That’s one of the things that makes it look so much like an avatar. Most systems don’t let you have an avatar with drapey clothing, because it’s too compute-intensive to simulate and render. So you get simplified moving body-with-clothing-on shapes, and mostly digitally painted-on (“texture mapped”) clothing.

    I’ll wager that some geeks out there have noticed this, an is constructing a very good Sun Maid avatar already.

    BTW, here’s a history of the Sun Maid. The original was a photo.


    And if you thought this one was creepy, check out the 1923 version.

  22. Is this their way of announcing that they have switched to genetically modified grapes?

  23. a fresh new healthy attitude with a buff figure can’t be a bad thing … how about yoga??

  24. Brian Too

    Yeesh, it’s a picture on a box of raisins. A drawn, advertising-type picture! They could put a horse on there or a unicycle or a tire iron. On my list of 100 top concerns this rates at 101. If that.

  25. Tim

    The new one is so much worse. Almost all computer renderings have that cheap and ugly look.

  26. Paul W.

    Brian Too,

    I thought it was a timely post. With all the stupid crap about “ClimateGate” going on, we can use a little comic relief.


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About Sheril Kirshenbaum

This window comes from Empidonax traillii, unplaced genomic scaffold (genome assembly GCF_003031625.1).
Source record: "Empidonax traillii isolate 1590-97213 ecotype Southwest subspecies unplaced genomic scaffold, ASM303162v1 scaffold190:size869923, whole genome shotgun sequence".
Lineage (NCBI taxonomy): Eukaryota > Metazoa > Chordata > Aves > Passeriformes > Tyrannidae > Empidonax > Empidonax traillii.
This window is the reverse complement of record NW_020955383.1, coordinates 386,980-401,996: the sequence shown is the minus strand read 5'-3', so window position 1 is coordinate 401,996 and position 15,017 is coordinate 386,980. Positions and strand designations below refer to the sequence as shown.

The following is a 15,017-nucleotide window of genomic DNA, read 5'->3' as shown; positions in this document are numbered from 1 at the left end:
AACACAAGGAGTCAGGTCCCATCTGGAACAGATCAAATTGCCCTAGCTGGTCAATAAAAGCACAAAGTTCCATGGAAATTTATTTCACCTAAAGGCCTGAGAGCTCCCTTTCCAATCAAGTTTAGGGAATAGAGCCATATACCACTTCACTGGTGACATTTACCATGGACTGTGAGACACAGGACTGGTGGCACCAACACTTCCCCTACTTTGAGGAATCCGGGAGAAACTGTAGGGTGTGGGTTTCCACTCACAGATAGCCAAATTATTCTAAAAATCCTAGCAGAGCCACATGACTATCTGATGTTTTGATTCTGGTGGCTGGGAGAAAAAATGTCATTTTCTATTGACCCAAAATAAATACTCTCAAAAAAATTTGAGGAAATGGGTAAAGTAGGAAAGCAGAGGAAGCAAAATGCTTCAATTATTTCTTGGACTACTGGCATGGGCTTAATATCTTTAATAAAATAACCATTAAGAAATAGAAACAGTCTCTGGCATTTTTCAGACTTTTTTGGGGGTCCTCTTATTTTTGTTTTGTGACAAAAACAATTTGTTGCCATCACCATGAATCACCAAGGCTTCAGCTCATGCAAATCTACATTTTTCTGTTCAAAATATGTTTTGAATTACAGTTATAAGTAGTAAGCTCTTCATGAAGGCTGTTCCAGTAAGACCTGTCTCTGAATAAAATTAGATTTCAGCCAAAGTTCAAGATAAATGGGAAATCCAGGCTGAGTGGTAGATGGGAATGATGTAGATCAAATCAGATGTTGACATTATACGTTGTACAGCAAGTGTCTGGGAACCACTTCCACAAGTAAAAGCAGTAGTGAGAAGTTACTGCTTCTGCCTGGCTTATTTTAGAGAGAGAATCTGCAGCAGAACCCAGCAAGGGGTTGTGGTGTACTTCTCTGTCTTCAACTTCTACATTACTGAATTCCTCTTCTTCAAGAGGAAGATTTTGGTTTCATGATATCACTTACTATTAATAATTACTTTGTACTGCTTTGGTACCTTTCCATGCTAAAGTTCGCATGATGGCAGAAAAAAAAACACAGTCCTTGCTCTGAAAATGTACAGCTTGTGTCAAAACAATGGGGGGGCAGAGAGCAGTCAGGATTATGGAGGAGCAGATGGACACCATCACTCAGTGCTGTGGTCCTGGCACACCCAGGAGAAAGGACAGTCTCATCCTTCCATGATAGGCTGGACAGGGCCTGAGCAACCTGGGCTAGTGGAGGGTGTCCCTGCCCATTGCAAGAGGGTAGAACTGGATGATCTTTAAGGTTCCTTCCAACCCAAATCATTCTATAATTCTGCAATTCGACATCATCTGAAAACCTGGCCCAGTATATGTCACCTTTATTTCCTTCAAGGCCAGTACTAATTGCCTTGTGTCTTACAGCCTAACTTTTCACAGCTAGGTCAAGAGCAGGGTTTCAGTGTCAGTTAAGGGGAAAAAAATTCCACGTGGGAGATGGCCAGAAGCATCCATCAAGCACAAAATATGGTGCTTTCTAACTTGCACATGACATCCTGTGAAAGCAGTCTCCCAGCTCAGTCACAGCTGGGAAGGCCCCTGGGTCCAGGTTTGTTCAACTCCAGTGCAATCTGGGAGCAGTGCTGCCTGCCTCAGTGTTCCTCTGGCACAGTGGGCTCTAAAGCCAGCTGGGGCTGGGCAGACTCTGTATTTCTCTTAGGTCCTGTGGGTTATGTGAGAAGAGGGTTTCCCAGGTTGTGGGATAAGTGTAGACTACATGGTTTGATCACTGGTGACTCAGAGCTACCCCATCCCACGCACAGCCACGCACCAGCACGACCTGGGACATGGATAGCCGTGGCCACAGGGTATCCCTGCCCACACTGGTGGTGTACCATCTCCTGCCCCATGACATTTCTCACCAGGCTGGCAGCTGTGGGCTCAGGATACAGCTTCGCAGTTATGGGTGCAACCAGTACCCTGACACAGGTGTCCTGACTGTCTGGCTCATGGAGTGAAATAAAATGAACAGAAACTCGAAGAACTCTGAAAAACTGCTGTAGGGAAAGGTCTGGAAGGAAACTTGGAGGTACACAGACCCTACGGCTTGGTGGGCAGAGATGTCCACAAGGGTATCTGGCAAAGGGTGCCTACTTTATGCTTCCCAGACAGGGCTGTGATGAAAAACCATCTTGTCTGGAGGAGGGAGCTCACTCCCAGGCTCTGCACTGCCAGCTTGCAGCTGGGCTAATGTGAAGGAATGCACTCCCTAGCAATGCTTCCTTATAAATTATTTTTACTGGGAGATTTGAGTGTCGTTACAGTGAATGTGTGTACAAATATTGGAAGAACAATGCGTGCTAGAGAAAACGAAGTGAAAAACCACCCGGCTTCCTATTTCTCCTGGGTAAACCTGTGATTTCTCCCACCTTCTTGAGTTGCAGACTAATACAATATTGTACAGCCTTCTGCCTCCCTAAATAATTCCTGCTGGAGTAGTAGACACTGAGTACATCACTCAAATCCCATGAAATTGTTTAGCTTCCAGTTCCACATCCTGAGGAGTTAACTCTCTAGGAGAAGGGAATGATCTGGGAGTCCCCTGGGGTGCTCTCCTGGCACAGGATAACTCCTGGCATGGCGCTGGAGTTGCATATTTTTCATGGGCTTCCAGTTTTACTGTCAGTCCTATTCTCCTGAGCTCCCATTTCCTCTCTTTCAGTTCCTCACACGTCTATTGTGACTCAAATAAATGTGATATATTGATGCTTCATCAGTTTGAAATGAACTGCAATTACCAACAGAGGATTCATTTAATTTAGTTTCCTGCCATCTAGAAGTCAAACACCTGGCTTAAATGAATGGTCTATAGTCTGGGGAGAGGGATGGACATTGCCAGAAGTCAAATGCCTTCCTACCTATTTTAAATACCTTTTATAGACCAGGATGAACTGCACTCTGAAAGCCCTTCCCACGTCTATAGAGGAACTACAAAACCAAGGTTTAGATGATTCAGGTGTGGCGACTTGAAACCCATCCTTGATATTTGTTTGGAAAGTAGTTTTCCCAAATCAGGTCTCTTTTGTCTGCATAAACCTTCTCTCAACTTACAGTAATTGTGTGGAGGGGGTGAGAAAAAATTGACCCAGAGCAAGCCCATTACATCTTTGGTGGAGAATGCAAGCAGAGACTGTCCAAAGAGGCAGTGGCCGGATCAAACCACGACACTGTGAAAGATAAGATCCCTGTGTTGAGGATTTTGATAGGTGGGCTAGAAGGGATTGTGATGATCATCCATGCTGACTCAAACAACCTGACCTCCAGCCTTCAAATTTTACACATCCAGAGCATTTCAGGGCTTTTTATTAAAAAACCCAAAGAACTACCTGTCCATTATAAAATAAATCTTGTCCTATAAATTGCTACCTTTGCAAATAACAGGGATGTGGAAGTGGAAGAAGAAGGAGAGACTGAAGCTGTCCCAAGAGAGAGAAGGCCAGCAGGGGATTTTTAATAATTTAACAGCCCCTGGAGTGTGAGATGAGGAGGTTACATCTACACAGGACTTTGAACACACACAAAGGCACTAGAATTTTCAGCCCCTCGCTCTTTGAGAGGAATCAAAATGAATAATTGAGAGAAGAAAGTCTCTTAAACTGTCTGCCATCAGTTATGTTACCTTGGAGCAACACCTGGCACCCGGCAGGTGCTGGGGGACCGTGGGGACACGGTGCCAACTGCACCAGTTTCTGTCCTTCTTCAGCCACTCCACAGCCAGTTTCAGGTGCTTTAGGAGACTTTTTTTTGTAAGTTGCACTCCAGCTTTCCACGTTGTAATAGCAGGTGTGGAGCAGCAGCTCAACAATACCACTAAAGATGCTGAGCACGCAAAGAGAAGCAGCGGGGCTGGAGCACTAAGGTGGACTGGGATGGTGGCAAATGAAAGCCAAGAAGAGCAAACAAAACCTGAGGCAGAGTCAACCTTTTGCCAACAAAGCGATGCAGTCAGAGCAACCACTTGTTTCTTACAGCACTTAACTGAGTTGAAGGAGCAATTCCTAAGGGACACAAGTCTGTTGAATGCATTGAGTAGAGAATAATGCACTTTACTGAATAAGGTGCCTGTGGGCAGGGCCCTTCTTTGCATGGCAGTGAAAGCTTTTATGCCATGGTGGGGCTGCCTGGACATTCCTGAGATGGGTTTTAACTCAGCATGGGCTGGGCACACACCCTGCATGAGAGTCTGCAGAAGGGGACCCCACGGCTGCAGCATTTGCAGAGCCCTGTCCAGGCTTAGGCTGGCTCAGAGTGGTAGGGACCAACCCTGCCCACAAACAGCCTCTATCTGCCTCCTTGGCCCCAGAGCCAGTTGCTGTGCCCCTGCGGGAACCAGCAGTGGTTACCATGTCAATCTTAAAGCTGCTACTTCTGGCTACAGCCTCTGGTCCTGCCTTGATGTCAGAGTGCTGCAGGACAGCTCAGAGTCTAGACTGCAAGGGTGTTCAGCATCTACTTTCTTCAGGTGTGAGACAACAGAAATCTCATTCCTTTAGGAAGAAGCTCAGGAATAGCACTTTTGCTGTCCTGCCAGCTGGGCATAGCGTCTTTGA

Sheril Kirshenbaum is a research scientist with the Webber Energy Group at the University of Texas at Austin's Center for International Energy and Environmental Policy where she works on projects to enhance public understanding of energy issues as they relate to food, oceans, and culture. She is involved in conservation initiatives across levels of government, working to improve communication between scientists, policymakers, and the public. Sheril is the author of The Science of Kissing, which explores one of humanity's fondest pastimes. She also co-authored Unscientific America: How Scientific Illiteracy Threatens Our Future with Chris Mooney, chosen by Library Journal as one of the Best Sci-Tech Books of 2009 and named by President Obama's science advisor John Holdren as his top recommended read. Sheril contributes to popular publications including Newsweek, The Washington Post, Discover Magazine, and The Nation, frequently covering topics that bridge science and society from climate change to genetically modified foods. Her writing is featured in the anthology The Best American Science Writing 2010. In 2006 Sheril served as a legislative Knauss science fellow on Capitol Hill with Senator Bill Nelson (D-FL) where she was involved in energy, climate, and ocean policy. She also has experience working on pop radio and her work has been published in Science, Fisheries Bulletin, Oecologia, and Issues in Science and Technology. In 2007, she helped to found Science Debate; an initiative encouraging candidates to debate science research and innovation issues on the campaign trail. Previously, Sheril was a research associate at Duke University's Nicholas School of the Environment and has served as a Fellow with the Center for Biodiversity and Conservation at the American Museum of Natural History and as a Howard Hughes Research Fellow. She has contributed reports to The Nature Conservancy and provided assistance on international protected area projects. Sheril serves as a science advisor to NPR's Science Friday and its nonprofit partner, Science Friday Initiative. She also serves on the program committee for the annual meeting of the American Association for the Advancement of Science (AAAS). She speaks regularly around the country to audiences at universities, federal agencies, and museums and has been a guest on such programs as The Today Show and The Daily Rundown on MSNBC. Sheril is a graduate of Tufts University and holds two masters of science degrees in marine biology and marine policy from the University of Maine. She co-hosts The Intersection on Discover blogs with Chris Mooney and has contributed to DeSmogBlog, Talking Science, Wired Science and Seed. She was born in Suffern, New York and is also a musician. Sheril lives in Austin, Texas with her husband David Lowry. Interested in booking Sheril Kirshenbaum to speak at your next event? Contact Hachette Speakers Bureau 866.376.6591 info@hachettespeakersbureau.com For more information, visit her website or email Sheril at srkirshenbaum@yahoo.com.